Far from it, eventually you will end up with a sizeable meter collection that will eat up most of your bench space if you don’t keep them locked up and prevented from reproducing.
Left to right:
The first meter is the new parts meter. This will take a stab at playing “Name that component.”
Second one is an Equivalent Series Resistance (ESR) meter. This will take a whack at capacitors including (with a dozen asterisks) in-circuit caps with 50 asterisks. One of which is that table on the front of it which requires a magnifier for older techs like, uh…you know!.
Meter #3 is used when you don’t believe the ESR meter. It’s a pure capacitor meter, BUT it will go wonky on some capacitors (big broadcast silver-micas don’t read well, for example). Unsolder one end of the capacitor you’re wondering about because it doesn’t do in-circuit well..
The last meter is a simple transistor and IC checker.
“How Many Meters Do You Need?”
Dang! That is a toughie. If you are doing “simple” robotics, then a “grown-up” meter with a current clamp, probes, holster, and all that makes sense. Take out $235 and get a Fluke 117/323 KIT Multimeter and Clamp Meter Combo Kit. But, what about inductance? Try the on-sale for $11 Digital Multimeter, HOLDPEAK 4070L Manual-Ranging Multi Tester for Measuring Resistance?Capacitance, Inductance, Transistor, hFE of 2000 Count (Blue).
When people ask me “why so many” I use the water analogy to electricity. Voltage is like the water pressure. Current is like the cubic volume of water flowing. The “pressure” (volts) times the “amount of current flow” (amps) gives you the amount of “work being done” (in Watts).
Ergo, voltmeters, ammeters, and watt-meters. This “parts meter” is really an inexpensive subset of LCR (inductance, capacitance, resistance) meters. There are lots of them available with the main feature change being whether the unit is auto-ranging or if you have to spin a switch to find a reasonable reading.
Measuring Alternating Current (AC) Voltages
When messing about making things, we have Alternating Current (AC) as well as Direct Current (DC).
It’s not so simple as you’d think: Alternating current (AC) has two major ways of being measured: One way is “peak-to-peak.” This is from the top of one cycle to the bottom of it. Assuming symmetry…another longish debate, Peak-to-Peak reading.
Unfortunately, while it’s true that Peak Volts and Peak Amps will multiply into a number giving Watts (instantaneous work done), the REAL number in the power world is called RMS – stands for root-mean-square). You use RMS to get to average work done,.
DON’T USE THE PARTS-METER in today’s project to test AC lines!!! Use a real meter – Fluke 117. Insulation matters!
So, if you (CAREFULLY WITH EXPERIENCED SUPERVISION) stick a peak-reading AC volt meter into a dryer plug you might find peak to peak is 339 volts. To convert this to RMS, you multiply times 0.707 and THAT is what the power company will bill you on.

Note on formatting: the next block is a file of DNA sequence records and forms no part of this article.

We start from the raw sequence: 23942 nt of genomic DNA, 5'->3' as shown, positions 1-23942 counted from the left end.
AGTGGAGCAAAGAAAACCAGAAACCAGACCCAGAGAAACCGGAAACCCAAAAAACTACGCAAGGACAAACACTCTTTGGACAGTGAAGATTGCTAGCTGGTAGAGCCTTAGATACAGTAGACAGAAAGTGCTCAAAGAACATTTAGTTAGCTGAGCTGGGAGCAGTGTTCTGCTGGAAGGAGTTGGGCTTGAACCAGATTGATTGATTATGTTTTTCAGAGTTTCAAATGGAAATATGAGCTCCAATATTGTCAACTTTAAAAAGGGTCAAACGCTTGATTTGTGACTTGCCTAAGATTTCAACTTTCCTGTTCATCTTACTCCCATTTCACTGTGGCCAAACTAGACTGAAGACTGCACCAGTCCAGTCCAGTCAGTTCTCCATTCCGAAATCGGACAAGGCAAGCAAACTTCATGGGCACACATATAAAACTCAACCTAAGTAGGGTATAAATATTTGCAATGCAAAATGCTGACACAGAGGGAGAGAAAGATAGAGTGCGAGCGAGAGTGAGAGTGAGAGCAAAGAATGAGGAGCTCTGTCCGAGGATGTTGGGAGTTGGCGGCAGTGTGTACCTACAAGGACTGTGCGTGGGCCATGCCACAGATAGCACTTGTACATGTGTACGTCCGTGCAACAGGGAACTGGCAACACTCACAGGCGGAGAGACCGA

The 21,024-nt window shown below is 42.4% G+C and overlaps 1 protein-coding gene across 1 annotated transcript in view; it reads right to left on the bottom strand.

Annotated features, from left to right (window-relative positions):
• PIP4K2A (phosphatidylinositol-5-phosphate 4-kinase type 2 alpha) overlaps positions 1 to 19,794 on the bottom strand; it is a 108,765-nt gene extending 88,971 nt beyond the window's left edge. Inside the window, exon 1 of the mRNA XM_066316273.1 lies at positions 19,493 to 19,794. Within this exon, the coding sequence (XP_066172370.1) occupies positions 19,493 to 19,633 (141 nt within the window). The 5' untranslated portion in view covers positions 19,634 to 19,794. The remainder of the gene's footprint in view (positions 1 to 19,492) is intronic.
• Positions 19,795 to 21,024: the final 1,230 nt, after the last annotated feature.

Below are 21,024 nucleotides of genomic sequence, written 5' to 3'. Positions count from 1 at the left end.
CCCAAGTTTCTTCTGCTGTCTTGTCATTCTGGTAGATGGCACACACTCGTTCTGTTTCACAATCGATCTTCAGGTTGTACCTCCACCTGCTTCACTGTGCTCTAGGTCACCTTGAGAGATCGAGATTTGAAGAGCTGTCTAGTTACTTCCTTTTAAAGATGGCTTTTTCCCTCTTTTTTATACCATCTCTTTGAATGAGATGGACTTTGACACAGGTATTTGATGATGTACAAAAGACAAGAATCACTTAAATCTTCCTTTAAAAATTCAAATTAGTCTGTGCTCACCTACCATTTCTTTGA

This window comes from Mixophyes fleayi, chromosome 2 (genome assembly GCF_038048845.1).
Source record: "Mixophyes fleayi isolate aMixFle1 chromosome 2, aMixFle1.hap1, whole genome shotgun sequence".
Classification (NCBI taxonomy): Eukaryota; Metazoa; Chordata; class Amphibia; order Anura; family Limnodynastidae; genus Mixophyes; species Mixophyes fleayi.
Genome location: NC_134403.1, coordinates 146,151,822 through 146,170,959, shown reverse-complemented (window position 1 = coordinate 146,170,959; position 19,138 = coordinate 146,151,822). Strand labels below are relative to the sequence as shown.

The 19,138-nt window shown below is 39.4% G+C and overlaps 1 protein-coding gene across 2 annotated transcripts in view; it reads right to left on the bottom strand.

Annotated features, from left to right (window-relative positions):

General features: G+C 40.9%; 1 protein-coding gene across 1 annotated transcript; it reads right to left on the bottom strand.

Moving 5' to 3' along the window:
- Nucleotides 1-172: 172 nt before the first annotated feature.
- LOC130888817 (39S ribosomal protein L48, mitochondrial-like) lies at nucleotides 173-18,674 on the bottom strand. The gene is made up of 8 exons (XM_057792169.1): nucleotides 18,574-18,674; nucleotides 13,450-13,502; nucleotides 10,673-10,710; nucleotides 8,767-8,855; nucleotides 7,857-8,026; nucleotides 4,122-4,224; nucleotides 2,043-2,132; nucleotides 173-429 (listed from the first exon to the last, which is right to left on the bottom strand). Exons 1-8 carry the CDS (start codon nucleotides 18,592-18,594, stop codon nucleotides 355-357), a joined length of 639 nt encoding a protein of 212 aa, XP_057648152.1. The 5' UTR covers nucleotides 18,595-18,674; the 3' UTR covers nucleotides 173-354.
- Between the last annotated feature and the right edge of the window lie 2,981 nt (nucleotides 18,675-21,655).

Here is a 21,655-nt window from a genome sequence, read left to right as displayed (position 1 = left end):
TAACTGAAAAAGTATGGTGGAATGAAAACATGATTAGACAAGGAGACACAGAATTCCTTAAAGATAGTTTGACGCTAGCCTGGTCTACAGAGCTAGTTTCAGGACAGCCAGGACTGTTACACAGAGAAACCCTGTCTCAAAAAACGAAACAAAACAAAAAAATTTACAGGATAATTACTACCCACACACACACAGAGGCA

EXCEPT even THAT refined number is not really a pure one. Because of something called “power factor.”
Regulators (does the term “lying lazy pieces of crap” come to mind here?) have been sold the idea that utilities should bill everyone on the basis of a power factor of 1.
What this means, without going into the engineering side too deeply, is that it the power company is allowed to ASSUME that peak current and peak voltage arrive at your appliances at the same time.
They don’t – not in the real world. When the peak current shows up at a different time than peak voltage, you may pay for one kilowatt-hour of work and only really get 0.80 kilowatt hours!
Think about this closely. If the current and voltage are totally out of phase: Peak voltage arrives when there is ZERO current, so no work will be done. Since 240 volts times ZERO amps in this worst case nightmare is zero amps, the dryer won’t dry clothes well.
Same thing other way around: If peak current arrives with zero volts….
Back to the robotics angle: This power-factor discussion is not academic. Because in robotics the easiest way to control power is using pulse width modulation. PWM.
Instead of nice, smooth sine waves like come out of your wall, PWM robotics controllers slice or chop Direct Current on and off. For light loads, it’s a paper thin slice of voltage. For a heavy loads a bigger ‘slice of power’ is used. Think of PWM as different thicknesses of sliced breads. Thin slices give you less energy..
For complex power (PWM) you won’t use a parts meter or even an LCR (unless looking for a faulty component). the right tool for complex wave forms is an oscilloscope.
That’s beyond the discussion in this week’s making oof stuff, but the point is, you need as many meters as you’re planning to mess about with.
If you cover from DC to AC daylight? OMG. Not only will you need volt and current (and capacitor and component) (LCR) meters, but you will need precision voltage sources to test and calibrate things. And an oscilloscope.
At the end of the day only simple questions remain: How much precision and over what kind of range?
The ultimate limiting factor – though seldom stated – is “How much are you willing to afford?“” There’s always like any other hobby, if you have the money, someone’s got something really cool to sell you.
Test equipment for messing about is no different.
Now, off to play with the ham radio: “Computer: turn on the tunafish!” (See the Coping section on voice automation hell this week….got it worked out, lol.)
Write when you get rich,